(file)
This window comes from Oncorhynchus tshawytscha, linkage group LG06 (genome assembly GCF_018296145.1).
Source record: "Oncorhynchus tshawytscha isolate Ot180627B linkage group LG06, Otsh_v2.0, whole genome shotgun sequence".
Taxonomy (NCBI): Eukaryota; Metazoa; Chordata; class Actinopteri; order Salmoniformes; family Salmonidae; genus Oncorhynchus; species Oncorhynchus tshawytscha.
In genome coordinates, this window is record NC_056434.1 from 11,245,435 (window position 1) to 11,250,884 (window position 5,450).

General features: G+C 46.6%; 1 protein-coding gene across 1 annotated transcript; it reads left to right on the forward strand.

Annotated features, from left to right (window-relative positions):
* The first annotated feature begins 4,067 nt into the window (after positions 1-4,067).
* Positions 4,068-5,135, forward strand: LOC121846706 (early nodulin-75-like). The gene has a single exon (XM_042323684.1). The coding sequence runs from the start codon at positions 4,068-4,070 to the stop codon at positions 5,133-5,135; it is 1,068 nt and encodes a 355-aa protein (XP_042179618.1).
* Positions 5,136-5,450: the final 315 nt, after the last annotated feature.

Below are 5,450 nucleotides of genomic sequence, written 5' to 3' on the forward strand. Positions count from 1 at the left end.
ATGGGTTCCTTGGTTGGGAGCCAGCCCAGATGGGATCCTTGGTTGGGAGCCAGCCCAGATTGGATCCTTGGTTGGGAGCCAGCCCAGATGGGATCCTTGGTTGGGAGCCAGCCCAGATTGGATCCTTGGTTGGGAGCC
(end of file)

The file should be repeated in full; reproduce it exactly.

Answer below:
This window comes from Oncorhynchus tshawytscha, linkage group LG06 (genome assembly GCF_018296145.1).
Source record: "Oncorhynchus tshawytscha isolate Ot180627B linkage group LG06, Otsh_v2.0, whole genome shotgun sequence".
Taxonomy (NCBI): Eukaryota; Metazoa; Chordata; class Actinopteri; order Salmoniformes; family Salmonidae; genus Oncorhynchus; species Oncorhynchus tshawytscha.
In genome coordinates, this window is record NC_056434.1 from 11,245,435 (window position 1) to 11,250,884 (window position 5,450).

General features: G+C 46.6%; 1 protein-coding gene across 1 annotated transcript; it reads left to right on the forward strand.

Annotated features, from left to right (window-relative positions):
* The first annotated feature begins 4,067 nt into the window (after positions 1-4,067).
* Positions 4,068-5,135, forward strand: LOC121846706 (early nodulin-75-like). The gene has a single exon (XM_042323684.1). The coding sequence runs from the start codon at positions 4,068-4,070 to the stop codon at positions 5,133-5,135; it is 1,068 nt and encodes a 355-aa protein (XP_042179618.1).
* Positions 5,136-5,450: the final 315 nt, after the last annotated feature.

Below are 5,450 nucleotides of genomic sequence, written 5' to 3' on the forward strand. Positions count from 1 at the left end.
ATGGGTTCCTTGGTTGGGAGCCAGCCCAGATGGGATCCTTGGTTGGGAGCCAGCCCAGATTGGATCCTTGGTTGGGAGCCAGCCCAGATGGGATCCTTGGTTGGGAGCCAGCCCAGATTGGATCCTTGGTTGGGAGCC